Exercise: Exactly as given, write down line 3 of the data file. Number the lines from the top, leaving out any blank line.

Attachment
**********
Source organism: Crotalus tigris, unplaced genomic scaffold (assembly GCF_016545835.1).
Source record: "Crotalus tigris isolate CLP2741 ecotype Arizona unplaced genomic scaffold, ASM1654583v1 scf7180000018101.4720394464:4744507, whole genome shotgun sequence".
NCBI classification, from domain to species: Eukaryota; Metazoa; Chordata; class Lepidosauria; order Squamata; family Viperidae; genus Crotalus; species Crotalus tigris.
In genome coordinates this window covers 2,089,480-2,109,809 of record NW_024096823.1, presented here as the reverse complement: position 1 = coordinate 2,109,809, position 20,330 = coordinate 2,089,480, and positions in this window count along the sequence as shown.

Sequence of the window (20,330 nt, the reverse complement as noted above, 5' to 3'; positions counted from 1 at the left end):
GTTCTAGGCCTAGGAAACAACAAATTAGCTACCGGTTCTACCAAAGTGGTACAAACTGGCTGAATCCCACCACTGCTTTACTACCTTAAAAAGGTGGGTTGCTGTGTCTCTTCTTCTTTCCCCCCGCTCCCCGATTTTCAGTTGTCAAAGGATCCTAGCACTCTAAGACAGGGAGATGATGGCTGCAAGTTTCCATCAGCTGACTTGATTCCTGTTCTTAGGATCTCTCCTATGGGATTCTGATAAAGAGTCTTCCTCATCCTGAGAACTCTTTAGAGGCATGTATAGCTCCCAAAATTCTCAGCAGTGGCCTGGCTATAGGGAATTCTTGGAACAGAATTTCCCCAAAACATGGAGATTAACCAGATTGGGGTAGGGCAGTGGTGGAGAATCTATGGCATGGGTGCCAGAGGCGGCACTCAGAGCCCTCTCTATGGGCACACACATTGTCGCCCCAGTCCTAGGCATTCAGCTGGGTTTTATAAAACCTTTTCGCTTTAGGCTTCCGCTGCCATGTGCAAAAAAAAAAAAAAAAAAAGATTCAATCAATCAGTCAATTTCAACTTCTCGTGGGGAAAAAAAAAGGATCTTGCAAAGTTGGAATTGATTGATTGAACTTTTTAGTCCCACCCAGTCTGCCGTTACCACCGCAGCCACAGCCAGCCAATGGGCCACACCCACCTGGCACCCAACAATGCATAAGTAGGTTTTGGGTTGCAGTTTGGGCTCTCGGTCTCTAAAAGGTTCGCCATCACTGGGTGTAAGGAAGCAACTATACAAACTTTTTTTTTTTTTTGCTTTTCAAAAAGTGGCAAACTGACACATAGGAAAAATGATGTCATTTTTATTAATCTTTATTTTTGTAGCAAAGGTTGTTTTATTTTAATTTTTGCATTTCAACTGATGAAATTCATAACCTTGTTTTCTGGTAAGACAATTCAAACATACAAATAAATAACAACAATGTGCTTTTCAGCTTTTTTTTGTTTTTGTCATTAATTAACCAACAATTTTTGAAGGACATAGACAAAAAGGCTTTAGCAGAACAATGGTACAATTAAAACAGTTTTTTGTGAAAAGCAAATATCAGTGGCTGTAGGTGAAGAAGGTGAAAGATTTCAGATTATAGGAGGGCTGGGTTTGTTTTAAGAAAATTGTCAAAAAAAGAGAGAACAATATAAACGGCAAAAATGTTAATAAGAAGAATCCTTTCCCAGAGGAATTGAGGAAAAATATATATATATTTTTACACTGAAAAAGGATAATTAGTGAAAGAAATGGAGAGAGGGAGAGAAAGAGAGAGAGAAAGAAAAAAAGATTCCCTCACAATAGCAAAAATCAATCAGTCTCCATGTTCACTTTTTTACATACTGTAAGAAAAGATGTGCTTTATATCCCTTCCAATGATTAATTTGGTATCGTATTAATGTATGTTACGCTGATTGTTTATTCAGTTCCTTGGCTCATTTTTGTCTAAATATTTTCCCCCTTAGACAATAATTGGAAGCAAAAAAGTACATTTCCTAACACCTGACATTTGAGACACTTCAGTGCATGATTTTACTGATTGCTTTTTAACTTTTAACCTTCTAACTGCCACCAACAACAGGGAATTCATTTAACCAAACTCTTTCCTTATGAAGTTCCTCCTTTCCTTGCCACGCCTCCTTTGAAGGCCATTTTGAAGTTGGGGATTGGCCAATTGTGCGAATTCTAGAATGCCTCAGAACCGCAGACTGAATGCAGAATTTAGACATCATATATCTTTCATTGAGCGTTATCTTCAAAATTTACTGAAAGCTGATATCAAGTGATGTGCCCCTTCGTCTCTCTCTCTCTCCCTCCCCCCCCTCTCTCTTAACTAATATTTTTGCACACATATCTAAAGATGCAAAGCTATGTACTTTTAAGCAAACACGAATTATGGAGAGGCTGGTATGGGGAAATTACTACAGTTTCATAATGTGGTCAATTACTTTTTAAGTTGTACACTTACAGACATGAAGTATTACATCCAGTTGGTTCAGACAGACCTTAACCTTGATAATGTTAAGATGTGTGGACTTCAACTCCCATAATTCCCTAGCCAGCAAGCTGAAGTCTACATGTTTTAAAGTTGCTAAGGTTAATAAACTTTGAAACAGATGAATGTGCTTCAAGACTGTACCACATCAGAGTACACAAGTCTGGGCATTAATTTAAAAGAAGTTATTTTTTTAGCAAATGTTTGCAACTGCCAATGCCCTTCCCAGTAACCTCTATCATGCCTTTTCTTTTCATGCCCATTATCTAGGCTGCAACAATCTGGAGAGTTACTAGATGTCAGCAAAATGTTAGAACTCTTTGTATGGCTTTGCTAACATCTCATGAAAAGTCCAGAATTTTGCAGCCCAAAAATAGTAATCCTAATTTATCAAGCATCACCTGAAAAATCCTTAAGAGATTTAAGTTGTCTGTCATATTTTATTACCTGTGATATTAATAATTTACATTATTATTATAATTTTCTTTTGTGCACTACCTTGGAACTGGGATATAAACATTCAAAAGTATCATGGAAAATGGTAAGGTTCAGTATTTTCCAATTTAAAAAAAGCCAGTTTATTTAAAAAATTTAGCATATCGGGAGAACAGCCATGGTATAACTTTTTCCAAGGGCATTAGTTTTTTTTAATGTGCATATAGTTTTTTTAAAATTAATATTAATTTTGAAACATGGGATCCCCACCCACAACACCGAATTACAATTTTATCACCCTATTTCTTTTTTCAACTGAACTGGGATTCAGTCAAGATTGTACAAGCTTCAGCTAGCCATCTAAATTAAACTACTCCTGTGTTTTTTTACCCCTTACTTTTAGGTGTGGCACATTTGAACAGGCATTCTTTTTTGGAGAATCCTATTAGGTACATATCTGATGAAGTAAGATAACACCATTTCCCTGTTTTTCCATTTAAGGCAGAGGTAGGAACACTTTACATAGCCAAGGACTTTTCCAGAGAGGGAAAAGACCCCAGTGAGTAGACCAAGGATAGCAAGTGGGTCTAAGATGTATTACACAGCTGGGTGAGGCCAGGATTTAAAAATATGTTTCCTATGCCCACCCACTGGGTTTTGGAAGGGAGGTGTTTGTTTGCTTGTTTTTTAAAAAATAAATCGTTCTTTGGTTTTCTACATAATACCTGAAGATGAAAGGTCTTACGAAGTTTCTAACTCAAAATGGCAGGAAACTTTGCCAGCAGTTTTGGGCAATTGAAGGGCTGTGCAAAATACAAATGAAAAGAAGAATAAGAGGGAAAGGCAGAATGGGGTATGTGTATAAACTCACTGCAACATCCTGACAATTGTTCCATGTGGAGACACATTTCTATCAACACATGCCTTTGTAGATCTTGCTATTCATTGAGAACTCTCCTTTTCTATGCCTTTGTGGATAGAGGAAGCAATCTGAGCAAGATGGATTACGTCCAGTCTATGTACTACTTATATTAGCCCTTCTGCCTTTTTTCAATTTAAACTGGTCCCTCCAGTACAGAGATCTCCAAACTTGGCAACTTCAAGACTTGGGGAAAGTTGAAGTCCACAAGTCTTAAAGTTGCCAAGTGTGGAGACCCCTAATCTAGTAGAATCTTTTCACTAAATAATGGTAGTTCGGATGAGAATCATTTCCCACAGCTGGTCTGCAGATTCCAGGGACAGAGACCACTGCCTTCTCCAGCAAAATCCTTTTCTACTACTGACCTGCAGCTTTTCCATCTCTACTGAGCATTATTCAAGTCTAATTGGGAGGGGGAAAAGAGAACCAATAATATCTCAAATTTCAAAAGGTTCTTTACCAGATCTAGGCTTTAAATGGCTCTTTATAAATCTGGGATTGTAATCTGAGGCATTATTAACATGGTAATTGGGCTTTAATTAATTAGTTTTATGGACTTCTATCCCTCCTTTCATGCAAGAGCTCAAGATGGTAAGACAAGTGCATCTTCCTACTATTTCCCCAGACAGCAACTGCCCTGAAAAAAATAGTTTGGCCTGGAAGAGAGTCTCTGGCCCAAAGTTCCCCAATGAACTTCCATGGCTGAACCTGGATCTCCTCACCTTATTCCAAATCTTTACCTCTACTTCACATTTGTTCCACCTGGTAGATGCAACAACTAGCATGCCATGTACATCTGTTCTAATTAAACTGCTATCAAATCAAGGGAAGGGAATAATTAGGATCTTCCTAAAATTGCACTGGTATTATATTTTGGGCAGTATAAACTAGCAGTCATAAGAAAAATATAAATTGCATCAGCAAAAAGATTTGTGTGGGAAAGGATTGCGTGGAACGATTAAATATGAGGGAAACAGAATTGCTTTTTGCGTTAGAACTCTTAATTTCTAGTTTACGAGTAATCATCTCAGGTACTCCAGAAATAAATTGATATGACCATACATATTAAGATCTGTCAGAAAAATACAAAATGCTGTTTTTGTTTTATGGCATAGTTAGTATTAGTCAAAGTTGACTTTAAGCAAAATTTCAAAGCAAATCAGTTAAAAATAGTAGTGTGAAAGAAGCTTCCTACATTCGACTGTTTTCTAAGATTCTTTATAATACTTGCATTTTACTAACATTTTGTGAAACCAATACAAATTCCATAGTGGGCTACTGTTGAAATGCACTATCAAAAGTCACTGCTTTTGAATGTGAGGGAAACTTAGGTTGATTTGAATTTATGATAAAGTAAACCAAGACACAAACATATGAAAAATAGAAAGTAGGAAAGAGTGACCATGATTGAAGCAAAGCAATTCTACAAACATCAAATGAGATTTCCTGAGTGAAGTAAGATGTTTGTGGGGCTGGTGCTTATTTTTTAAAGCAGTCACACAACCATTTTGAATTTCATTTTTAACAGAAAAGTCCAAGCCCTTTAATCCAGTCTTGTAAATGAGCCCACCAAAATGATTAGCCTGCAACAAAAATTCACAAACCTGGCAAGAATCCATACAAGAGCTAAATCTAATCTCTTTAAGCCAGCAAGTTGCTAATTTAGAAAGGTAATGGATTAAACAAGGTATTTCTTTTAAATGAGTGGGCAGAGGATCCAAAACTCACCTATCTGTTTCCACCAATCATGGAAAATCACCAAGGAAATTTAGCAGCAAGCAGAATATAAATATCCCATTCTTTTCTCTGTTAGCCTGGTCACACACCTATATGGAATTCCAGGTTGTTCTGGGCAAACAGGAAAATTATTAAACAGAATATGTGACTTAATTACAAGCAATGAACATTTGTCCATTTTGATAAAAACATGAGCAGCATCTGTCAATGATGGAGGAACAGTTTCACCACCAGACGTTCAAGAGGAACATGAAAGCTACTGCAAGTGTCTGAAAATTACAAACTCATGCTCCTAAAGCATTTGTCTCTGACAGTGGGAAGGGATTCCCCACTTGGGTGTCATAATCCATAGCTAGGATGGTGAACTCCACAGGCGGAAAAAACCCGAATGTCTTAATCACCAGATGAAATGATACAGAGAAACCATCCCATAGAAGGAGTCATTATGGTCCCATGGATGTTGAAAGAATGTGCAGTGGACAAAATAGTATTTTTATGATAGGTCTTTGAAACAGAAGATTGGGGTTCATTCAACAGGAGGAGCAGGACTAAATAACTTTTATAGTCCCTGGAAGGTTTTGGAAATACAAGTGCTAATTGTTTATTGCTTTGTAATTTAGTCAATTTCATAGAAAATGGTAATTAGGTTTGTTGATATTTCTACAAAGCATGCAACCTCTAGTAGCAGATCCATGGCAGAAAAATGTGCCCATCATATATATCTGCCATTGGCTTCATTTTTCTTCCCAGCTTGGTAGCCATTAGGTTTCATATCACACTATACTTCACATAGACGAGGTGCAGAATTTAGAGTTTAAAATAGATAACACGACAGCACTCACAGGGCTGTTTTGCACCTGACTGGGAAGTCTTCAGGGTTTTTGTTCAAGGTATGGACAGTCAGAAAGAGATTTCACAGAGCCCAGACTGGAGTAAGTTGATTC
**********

NCBI classification, from domain to species: Eukaryota; Metazoa; Chordata; class Lepidosauria; order Squamata; family Viperidae; genus Crotalus; species Crotalus tigris.